By Ed Pilolla
For more than 20 years, a towering ball of chain in the shape of a mushroom cloud has stood in front of the Santa Monica Civic Center, quietly making a statement about nuclear weapons.
Over the years kids climbed on it. People admired it. And many others walked past it with little notice. Threatened with its demise, the sculpture known as Chain Reaction has enlivened a passionate group of anti-nuclear activists trying to save what’s become a Santa Monica landmark.
“Of course I think it’s great and I wonder if I’m biased,” said Dave Conrad, son of the late Pulitzer-Prize winning political cartoonist Paul Conrad, who designed and built the piece. “But as time has passed, more people have joined on and people I really respect so I know it’s not just me.”
More than 50 people gathered on a warm August evening with storied Vietnam war veteran Ron Kovic, spiritual author Marianne Williamson, Truthdig founder Robert Scheer and former Santa Monica mayors who testified to why the sculpture remains important.
Conrad couldn’t help but feel proud. He said he considers Chain Reaction his father’s greatest achievement. For one thing, it’s permanent. Or so he thought. Now rusted and weathered, the city says it needs $400,000 of repair work to make it safe, and unless the money is raised by February the peace monument is coming down.
His father donated the 26-foot tall sculpture to the city in 1991 in the wake of the anti-nuclear movements of the 1980s with a message: “This is a statement of peace. May it never become an epitaph.”
“There are people who look at this sculpture and don’t know what it is,” Conrad said. “They don’t know that’s what a nuclear bomb blast looks like. Even though it’s still a threat, it’s no longer a part of our consciousness. And the city back then I think was also more anti-nuclear, more peace-oriented.”
About two dozen people are volunteering their time to fundraise led by long-time anti-nuclear activist Jerry Rubin, who is so dedicated to the cause he went on a 25-week liquid only fast last year to raise awareness. Rubin said he lost about 40 pounds.
“It’s not just a 26-foot high bowl of fruit,” he said. “It’s a message. It might make you think and discuss. That’s why it’s so powerful: It has such dialogue-opening potential.”
Art curator Robert Berman said the sculpture is an important part of Santa Monica culture worth preserving.
“I am personally very much drawn to this sculpture as being both a symbol and for its beauty and humor,” Berman said. “I can’t imagine driving down this street and not seeing it here. We would hate to see it go away.”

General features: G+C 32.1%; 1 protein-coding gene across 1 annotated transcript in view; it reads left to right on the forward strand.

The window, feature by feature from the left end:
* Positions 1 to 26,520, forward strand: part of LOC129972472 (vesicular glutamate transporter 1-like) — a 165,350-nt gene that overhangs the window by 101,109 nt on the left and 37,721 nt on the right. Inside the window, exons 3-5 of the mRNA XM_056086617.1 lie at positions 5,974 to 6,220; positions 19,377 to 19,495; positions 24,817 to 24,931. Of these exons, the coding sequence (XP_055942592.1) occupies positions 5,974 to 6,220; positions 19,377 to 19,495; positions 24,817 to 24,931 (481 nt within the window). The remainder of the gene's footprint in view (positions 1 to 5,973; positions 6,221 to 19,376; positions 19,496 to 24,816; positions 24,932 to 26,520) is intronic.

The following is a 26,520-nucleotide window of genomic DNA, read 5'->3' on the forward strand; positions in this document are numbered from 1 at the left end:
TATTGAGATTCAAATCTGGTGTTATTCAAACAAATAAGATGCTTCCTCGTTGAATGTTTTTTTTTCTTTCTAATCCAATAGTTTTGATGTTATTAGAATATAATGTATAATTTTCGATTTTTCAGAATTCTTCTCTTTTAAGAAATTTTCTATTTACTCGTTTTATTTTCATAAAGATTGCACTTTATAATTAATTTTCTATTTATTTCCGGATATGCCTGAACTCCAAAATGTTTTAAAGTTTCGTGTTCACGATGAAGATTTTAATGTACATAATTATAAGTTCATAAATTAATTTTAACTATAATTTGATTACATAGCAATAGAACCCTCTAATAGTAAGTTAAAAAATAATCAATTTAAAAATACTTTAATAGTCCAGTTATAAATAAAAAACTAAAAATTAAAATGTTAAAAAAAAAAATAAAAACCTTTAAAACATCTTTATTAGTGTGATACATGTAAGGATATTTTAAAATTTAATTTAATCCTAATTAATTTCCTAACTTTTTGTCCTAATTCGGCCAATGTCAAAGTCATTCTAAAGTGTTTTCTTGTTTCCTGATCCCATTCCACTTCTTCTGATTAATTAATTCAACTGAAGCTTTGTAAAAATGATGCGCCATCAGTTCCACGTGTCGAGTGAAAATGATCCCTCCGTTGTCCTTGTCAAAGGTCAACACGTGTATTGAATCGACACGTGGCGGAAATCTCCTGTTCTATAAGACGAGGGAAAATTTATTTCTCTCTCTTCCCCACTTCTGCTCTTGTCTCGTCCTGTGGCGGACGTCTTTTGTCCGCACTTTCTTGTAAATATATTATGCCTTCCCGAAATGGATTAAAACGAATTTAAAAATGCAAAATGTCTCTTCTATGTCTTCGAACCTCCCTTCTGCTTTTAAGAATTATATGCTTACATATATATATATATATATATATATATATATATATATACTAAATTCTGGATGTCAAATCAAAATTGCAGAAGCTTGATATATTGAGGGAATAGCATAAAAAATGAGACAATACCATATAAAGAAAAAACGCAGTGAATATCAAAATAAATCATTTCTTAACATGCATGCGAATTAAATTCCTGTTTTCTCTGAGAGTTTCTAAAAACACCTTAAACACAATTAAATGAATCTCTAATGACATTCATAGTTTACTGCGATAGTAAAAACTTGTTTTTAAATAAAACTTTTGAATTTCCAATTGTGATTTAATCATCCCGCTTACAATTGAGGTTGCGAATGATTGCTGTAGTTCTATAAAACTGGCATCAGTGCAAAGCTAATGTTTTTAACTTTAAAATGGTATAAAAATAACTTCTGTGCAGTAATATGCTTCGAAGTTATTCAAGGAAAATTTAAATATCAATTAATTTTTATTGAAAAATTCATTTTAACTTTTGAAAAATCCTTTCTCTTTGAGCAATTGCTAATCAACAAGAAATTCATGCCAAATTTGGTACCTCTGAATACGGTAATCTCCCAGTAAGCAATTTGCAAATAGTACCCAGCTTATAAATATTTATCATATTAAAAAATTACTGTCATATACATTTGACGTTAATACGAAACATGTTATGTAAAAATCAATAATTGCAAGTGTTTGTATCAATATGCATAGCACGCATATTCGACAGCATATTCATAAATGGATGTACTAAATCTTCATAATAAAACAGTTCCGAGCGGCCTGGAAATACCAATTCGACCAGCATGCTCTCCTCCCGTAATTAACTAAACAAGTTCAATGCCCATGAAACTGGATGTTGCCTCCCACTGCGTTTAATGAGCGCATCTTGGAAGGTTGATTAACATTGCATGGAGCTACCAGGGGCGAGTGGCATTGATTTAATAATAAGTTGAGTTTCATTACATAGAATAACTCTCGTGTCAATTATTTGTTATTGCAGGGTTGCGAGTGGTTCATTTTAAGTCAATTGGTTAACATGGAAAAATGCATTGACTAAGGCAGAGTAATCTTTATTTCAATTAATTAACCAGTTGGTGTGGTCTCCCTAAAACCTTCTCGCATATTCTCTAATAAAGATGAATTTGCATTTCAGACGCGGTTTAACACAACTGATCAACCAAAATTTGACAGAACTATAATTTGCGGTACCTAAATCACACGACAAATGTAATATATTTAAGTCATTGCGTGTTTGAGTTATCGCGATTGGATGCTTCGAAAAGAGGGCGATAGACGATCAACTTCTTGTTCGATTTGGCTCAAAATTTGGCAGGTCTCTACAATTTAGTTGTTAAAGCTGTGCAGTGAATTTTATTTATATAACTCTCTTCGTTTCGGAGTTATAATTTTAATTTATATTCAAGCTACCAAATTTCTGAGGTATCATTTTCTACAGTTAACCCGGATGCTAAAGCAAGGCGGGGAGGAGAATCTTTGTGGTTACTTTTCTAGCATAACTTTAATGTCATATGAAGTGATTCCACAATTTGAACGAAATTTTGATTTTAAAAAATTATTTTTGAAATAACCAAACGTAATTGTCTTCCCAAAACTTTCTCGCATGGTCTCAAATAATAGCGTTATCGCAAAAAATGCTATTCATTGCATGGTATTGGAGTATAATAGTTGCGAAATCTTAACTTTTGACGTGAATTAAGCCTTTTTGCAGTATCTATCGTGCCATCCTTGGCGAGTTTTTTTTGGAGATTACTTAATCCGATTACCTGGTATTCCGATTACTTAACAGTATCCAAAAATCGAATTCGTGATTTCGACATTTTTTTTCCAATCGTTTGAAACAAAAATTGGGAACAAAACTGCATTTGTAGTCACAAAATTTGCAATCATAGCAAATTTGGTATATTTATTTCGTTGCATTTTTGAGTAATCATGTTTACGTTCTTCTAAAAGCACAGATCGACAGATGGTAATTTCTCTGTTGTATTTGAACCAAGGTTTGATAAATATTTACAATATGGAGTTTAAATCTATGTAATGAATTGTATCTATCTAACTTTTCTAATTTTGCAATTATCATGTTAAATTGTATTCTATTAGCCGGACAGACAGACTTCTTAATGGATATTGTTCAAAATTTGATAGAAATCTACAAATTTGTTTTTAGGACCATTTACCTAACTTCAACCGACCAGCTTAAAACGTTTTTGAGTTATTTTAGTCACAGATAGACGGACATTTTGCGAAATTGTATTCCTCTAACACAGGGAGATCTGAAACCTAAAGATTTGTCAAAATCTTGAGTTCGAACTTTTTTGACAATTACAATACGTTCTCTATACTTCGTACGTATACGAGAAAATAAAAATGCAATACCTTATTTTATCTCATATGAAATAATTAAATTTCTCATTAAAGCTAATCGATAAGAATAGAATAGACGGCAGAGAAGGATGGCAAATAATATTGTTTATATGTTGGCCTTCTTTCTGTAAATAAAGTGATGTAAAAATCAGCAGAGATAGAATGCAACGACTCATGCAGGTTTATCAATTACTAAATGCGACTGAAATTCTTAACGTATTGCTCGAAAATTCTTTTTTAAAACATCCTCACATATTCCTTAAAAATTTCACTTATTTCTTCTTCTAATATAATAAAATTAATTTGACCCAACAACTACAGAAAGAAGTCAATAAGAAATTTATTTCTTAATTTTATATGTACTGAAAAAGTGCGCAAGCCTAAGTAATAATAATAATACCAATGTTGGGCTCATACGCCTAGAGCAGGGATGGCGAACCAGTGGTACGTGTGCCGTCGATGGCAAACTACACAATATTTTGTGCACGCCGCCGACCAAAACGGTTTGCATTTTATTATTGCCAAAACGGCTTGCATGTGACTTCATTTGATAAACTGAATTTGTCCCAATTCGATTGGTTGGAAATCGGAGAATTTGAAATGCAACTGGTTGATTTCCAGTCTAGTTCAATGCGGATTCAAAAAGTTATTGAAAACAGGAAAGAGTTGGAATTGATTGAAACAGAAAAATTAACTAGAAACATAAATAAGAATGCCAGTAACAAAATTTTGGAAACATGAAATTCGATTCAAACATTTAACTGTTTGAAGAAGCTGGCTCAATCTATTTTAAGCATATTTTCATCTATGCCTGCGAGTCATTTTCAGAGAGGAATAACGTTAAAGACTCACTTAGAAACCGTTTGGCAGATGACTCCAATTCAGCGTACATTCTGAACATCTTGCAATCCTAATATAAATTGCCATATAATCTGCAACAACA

The sculpture, its message and even its location in front of the Civic Center were too important, they say, to let it go. While it’s long sat between the Los Angeles County Courthouse and the Civic Auditorium, the Rand Corporation moved in across the street about five years ago. Best known for its 1950s research into surviving and winning a nuclear war, the Rand Corporation moved to its new location after selling 11 acres of parkland to the city in 2000.
Spokesman Warren Robak said Rand has not expressed any interest in either keeping the sculpture or having it removed.
“We don’t have any position on the sculpture,” Robak said.
The city says it’s simply a matter of money. Jessica Cusick, Santa Monica’s cultural affairs manager, said the piece was never property built for outdoor display. Due to rust and corrosion it’s become weathered, and repairing the work would cost the estimated $400,000.
“From my perspective, it’s just pragmatic,” Cusick said. “How many half-a-million dollars is out there for the arts?”
Many in support of the sculpture believe they can repair it and may even be able to build a park around it for less money. The city has been addressing the issue of the sculpture for nearly two years and recently put up a chain link fence around the base to keep people from climbing it.
Although the Arts Commission voted earlier this year to drop the piece from the city’s collection, the Landmarks Commission voted in July 2012 to make it a local historical monument. Cusick said she did not think an anti-nuclear sentiment is becoming less relevant in Santa Monica, or society at large.
“I don’t think that issue has lost its steam in any way,” Cusick said. “If you look at the world, it’s an equally unsafe place. Certainly if you look at the group of activists who are really working very hard to save the piece, this issue has just as much resonance as it’s ever had.”
There’s been opposition and support for the sculpture since its inception. Both remain today.
“There are some people who never wanted it and never liked it and might say it’s a pile of junk,” Rubin said. “Everybody has a right to their opinion about art. I do myself.”
Rubin noted that Chain Reaction was installed for a price of $250,000 in 1991, which was quietly donated by the late Joan Kroc, philanthropist and wife of McDonalds founder Ray Kroc. It was narrowly approved by the City Council after the public voted 703 to 392 against it. Opponents of the piece were accused of stuffing the ballot box.
This time around, the fundraising total is the number to watch. “Somehow, we have to raise $400,000 by February,” Rubin said.